KAMPALA — A new survey by the ministry of Health and Twaweza has revealed critical information about Covid-19 testing and actions for self-protection amidst rising case numbers and fatalities in Uganda.
Twaweza collected data from citizens in Kampala, Kyotera and Tororo to understand their knowledge about and actions around the virus. The most recent data were collected from 768 residents of Kampala, 639 residents of Kyotera and 622 residents of Tororo in June 2021. Twaweza has been collecting data around citizens’ knowledge, opinions and behaviours around Covid-19 since May 2020 to support government efforts to combat the pandemic.
Rates of testing have been steadily increasing as the pandemic progresses. In all three districts 1 out of 3 or more residents say that at least one person in their household has been tested for the Coronavirus, up from 1 out of 7 residents one year ago in July 2020: Kampala (35%), Kyotera (34%) and Tororo (40%).
Encouragingly, citizens also seem to be aware of and acting on the main protective measures: approximately 9 out of 10 residents in the three districts wear masks and/or wash their hands frequently. In Kampala 90% say they wash their hands regularly as their main action to protect against the Coronavirus and 86% say they wear masks. In Kyotera 86% wash their hands regularly while 83% wear masks, and in Tororo 89% wash their hands and 86% wear masks.
Some actions are understood more than they are carried out. For example, while almost half (47%) of Kampala’s residents said people should maintain at least two metres distance from other people, fewer than a third of them (32%) report actually doing this. Similarly, fewer people report avoiding public gatherings and public transport.
Citizens also seem to have varying degrees of information on where they are most at risk of contracting Covid-19. The largest proportion of residents in all three districts name work as the place they are most at risk of contracting Covid-19: Kampala (83%), Kyotera (89%), and Tororo (89%). Large urban centres are also named by 7 out of 10 residents of Kampala (65%), Kyotera (69%) and Tororo (78%). Other risky places are cited by fewer than 1 out of 3 residents of the three districts. Citizens in the three districts do not think social gatherings like weddings and funerals are high risk: Kampala (6%), Kyotera (2%), Tororo (4%).
Residents of the three districts are most concerned about adhering to the Covid-19 guidelines to protect themselves from contracting Covid-19 or from dying. In Kampala (13%), Kyotera (11%) and Tororo (11%), only 1 out of 10 citizens say that they are motivated by not wanting to spread the virus.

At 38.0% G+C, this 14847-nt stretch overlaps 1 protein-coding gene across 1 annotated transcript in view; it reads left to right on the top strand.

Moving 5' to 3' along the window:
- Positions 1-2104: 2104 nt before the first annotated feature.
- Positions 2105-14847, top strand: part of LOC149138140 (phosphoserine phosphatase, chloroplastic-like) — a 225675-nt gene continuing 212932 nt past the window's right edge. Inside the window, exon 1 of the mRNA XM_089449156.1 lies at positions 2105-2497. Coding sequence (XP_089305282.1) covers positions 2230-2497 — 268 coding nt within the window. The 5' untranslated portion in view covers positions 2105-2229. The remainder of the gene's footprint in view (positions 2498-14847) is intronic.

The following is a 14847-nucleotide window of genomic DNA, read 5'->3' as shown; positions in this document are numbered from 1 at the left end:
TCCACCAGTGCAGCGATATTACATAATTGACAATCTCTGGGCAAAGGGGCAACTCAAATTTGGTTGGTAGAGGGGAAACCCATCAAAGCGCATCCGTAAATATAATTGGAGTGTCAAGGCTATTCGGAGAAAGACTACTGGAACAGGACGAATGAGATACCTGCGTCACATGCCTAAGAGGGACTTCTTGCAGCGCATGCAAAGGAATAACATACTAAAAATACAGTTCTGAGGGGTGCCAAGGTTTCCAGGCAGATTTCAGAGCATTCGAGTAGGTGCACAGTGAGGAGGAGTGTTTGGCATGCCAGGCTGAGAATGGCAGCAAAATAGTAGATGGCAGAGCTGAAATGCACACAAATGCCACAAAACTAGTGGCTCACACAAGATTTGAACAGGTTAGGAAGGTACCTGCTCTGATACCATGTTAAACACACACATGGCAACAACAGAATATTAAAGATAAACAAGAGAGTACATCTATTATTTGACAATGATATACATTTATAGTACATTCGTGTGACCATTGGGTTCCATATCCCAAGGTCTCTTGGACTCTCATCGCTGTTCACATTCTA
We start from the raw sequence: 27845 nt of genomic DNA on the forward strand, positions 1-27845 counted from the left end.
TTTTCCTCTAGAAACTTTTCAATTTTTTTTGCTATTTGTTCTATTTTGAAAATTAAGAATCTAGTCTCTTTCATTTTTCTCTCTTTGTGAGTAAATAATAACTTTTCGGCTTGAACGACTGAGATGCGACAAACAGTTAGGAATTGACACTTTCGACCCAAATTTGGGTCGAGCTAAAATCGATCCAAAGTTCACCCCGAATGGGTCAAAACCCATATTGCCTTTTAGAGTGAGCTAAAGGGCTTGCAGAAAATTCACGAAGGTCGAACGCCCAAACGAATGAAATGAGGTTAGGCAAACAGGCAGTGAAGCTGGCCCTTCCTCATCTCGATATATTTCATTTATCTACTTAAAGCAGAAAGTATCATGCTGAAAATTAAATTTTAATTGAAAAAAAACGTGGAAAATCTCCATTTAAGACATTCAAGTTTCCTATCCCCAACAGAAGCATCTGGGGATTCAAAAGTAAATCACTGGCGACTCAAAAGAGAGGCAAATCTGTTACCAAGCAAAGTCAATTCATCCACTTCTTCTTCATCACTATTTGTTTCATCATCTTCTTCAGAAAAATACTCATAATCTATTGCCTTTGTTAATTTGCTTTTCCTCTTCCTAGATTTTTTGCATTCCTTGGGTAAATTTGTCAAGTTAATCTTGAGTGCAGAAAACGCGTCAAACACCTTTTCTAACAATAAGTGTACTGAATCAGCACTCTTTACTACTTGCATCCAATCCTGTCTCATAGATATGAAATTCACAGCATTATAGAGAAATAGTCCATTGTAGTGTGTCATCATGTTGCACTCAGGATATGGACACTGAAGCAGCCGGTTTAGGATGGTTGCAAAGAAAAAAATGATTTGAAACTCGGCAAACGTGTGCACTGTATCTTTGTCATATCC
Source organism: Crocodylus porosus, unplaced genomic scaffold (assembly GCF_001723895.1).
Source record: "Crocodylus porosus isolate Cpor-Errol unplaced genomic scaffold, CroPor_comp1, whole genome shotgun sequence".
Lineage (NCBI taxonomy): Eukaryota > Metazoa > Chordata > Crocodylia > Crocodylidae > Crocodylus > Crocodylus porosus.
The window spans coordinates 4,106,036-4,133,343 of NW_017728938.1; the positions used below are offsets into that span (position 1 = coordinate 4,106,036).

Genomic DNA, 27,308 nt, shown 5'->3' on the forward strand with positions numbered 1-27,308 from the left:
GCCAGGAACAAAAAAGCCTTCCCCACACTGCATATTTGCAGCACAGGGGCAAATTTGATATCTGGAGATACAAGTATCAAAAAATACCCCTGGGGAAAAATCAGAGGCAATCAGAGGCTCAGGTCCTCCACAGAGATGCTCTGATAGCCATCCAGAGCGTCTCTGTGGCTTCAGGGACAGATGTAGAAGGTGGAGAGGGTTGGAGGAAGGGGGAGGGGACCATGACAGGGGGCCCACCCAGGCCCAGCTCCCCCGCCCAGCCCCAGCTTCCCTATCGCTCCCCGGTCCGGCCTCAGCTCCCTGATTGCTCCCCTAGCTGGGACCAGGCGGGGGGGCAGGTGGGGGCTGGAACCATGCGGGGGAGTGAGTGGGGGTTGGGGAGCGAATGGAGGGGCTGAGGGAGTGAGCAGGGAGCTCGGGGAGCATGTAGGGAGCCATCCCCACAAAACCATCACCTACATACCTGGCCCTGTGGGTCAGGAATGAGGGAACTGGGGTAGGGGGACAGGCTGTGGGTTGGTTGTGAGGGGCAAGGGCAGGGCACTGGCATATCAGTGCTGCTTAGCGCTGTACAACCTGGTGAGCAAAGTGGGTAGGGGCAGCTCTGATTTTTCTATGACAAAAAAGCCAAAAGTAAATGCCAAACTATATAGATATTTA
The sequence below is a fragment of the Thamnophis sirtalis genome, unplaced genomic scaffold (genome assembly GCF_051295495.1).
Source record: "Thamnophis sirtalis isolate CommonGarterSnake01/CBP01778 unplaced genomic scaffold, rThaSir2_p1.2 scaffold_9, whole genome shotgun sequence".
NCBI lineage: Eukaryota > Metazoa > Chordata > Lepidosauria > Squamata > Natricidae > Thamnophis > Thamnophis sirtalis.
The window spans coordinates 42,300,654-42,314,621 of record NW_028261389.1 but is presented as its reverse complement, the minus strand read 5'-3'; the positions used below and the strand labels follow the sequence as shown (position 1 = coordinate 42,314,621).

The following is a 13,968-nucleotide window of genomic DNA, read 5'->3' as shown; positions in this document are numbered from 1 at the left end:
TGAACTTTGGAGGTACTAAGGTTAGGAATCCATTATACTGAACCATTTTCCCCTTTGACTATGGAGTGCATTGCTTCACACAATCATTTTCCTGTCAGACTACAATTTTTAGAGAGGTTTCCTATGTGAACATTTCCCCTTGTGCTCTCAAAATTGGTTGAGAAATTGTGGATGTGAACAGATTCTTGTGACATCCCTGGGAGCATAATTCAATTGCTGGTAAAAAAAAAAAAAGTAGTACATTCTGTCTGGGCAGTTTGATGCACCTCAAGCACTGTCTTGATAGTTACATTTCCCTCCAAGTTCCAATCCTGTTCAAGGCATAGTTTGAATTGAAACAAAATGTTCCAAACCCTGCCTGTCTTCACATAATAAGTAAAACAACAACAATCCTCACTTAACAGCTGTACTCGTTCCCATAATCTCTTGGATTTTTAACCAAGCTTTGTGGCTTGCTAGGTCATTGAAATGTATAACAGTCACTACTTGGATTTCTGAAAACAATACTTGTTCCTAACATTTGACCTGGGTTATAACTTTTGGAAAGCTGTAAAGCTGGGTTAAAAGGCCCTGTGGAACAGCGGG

When asked what they would do and who they would contact in case of a suspected case of Coronavirus, residents of the three districts have similar views. In Kampala (78%), Kyotera (83%), and Tororo (88%), about 8 out of 10 residents would visit a health facility if they got sick. The next most popular option is to self-isolate at home, although fewer than half as many residents of the three districts say they would do this if they got sick. Staying at home is more popular in Kampala (38%) and Tororo (28%) than it is in Kyotera (19%). The third most cited action that residents of the three districts would take if they suspected they were sick is to use herbal remedies or local medicine: this is most popular in Kampala (28%) and to some extent Kyotera (22%) but not mentioned by many in Tororo (7%).
Violet Alinda, Twaweza Uganda Country Lead and Director of Voice and Participation, said “It is enccouraging to see high self-reported use of hand-washing and masks among citizens to protect themselves against Covid-19.However these data raise some concerns. Few people are saying that they practice social distancing, too many believe and rely on herbal medicine and they carry a number of misconceptions about where they are most at risk of contracting Covid-19. All actors working on communicating around Covid-19 can use these data to emphasize areas in which citizens’ knowledge and practices need to improve.”
Dr. Susan Nabadda, Commissioner Laboratory and Diagnostic Services and ED Uganda National Laboratory “The Ugandan Government is working hard to ensure the availability of tests and vaccines. However, in our context, testing is not a viable measure for self-protection – we do not have the test kits or the resources to facilitate multiple regular tests for citizens. In this context, we must emphasize the realistic protective measures that can be taken by all Ugandans no matter their location or economic status. We are pleased to see high uptake of handwashing and masks and we encourage citizens to continue making use of these important measures. However we also renew our call for citizens to practice social distancing and to educate themselves about and then avoid high risk places.”